# American Mathematical Monthly -April 2004

## MONTHLY, April 2004

Alice through Looking Glass after Looking Glass: The Mathematics of Mirrors and Kaleidoscopes
by Roe Goodman
goodman@math.rutgers.edu
Let us imagine Lewis Carroll’s Alice in her chamber in front of a peculiar cone-shaped arrangement of three looking glasses. She steps through one of the looking glasses and finds that she is in a new virtual chamber. Passing through one of the virtual mirrors, she continues her exploration of many virtual chambers until she suddenly finds herself back in her own real chamber, just in time for tea. Eager to have new adventures, Alice wonders how many different ways the mirrors could be arranged so that she could have other trips through the looking glasses and still return some day for tea. Alice’s problem was solved (for all dimensions) by H.S.M. Coxeter in 1934, who classified all possible systems of n mirrors through 0 in n-dimensional Euclidean space whose reflections generate a finite group of orthogonal matrices. I describe Coxeter’s results, emphasizing the connection with kaleidoscopes. I also give plans for three-dimensional kaleidoscopes that I have built which exhibit the symmetries of the Platonic solids in an intriguing way. http://math.rutgers.edu/~goodman

Stochastic Apportionment
by Geoffrey Grimmett
grg@dpmms.cam.ac.uk
Ten goats are to be assigned to three brothers in numbers proportional to the ages (in years) of the recipients. Given the integral nature of a goat, it is not generally possible to meet exactly the condition of proportionality, and the resulting "apportionment problem" is a classic of operational research. The most studied and contentious instance of the problem is the allocation to states of the 435 seats in the U.S. House of Representatives. We propose an apparently new method of apportionment that is stochastic, that meets the so-called quota condition, and that is fair in the sense of mean values. Two sources of systematic unfairness are identified, firstly the lower bound condition (every state shall receive at least one seat), and secondly the lower quota condition (every state shall receive at least the integral part of its quota).

Evaluation of Ill-Behaved Power Series
by Pirooz Mohazzabi and Thomas A. Fournelle
pirooz.mohazzabi@uwp.edu, thomas.fournelle@uwp.edu
Ill-behaved power series of mathematical physics that pose insurmountable computational difficulties and require unreasonable high precisions and computing resources may be transformed into linear differential equations that can be solved numerically in a straightforward fashion. Several examples are discussed.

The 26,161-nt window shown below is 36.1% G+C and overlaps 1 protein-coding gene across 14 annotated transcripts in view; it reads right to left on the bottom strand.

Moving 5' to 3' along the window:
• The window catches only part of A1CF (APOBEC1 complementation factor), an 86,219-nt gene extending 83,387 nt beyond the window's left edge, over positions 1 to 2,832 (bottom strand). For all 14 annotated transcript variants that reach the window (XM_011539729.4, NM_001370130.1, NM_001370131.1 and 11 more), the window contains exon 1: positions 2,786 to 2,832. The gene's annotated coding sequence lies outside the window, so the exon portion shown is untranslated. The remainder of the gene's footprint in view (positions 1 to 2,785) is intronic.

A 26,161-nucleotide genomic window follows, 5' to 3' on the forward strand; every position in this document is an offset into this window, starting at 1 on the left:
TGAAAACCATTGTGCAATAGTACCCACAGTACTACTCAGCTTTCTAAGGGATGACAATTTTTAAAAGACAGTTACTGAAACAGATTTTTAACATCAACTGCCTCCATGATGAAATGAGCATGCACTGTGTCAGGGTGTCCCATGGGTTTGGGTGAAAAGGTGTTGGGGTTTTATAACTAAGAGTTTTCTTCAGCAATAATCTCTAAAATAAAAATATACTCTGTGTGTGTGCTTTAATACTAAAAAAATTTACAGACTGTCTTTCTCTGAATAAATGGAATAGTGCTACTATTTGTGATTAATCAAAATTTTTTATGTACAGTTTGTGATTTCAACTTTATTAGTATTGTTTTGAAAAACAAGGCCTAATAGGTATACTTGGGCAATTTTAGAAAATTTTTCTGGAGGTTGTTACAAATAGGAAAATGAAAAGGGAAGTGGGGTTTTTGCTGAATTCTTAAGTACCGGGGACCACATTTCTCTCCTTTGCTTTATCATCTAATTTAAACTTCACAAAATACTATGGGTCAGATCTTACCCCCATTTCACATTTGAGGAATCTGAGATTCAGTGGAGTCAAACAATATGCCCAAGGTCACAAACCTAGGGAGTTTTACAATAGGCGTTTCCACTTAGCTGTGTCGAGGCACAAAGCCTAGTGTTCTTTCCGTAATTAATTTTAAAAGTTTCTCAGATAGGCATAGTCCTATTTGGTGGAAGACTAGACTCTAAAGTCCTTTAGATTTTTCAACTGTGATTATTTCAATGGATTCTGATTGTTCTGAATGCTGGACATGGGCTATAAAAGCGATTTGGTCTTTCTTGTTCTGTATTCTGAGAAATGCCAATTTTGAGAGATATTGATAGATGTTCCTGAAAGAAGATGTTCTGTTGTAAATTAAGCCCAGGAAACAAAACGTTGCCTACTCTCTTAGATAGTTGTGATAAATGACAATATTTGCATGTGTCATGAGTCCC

Fermat’s Last Theorem for Rational Exponents
by Curtis D. Bennett, A.M.W. Glass, and Gábor J. Szekely
cbennett@lmu.edu, A.M.W.Glass@dpmms.cam.ac.uk, gabors@bgnet.bgsu.edu
Fermat’s Last Theorem states that an + bn = cn has no positive integer solutions for n > 2. How does allowing for rational exponents with numerator greater than 2 and complex roots change the conclusion? Surprisingly, classical triangles and the laws of sines and cosines become embroiled in the proof that the only new solutions arise from taking sixth roots of unity and a, b, and c of equal modulus.

Two Exams Taken by Ramanujan in India
by Bruce C. Berndt and C. A. Reddi
According to Ramanujan’s biographers, he took only three exams outside of primary and secondary schools. First, Ramanujan sat for the Matriculation Exam to enter the Government College of Kumbakonam. Second, he took an exam at the end of his first and only year at the Government College. Third, he took the First Arts Examination of the University of Madras in an attempt to obtain a degree by examination. Searching in the Tamil Nadu Archives, the second author found copies of the first and third exams. We reproduce these exams in our article and offer extensive comments on Ramanujan’s performances.

Notes

The Wave Equation, Mixed Partial Derivatives, and Fubini’s Theorem
by Asuman Aksoy and Mario Martelli
asuman.aksoy@claremontmckenna.edu, mario.martelli@claremontmckenna.edu

One Observation behind Two-Envelope Puzzles
by Dov Samet, Iddo Samet, and David Schmeidler
samet@post.tau.ac.il, iddo.samet@cash-u.com, schmeid@post.tau.ac.il

On the "Reducibility" of Arctangents of Integers
by E. Kowalski
emmanuel.kowalski@math.u-bordeaux.fr

Kepler’s First LawÂ—A Remark
by Paul Monsky
Monsky@Brandeis.edu

An Elementary Proof of Krull’s Intersection Theorem
by Hervé Perdry
herve@matesco.unican.es

Lattices in C and Finite Subsets of a Circle
by Jacob Mostovoy
jacob@matcuer.unam.mx

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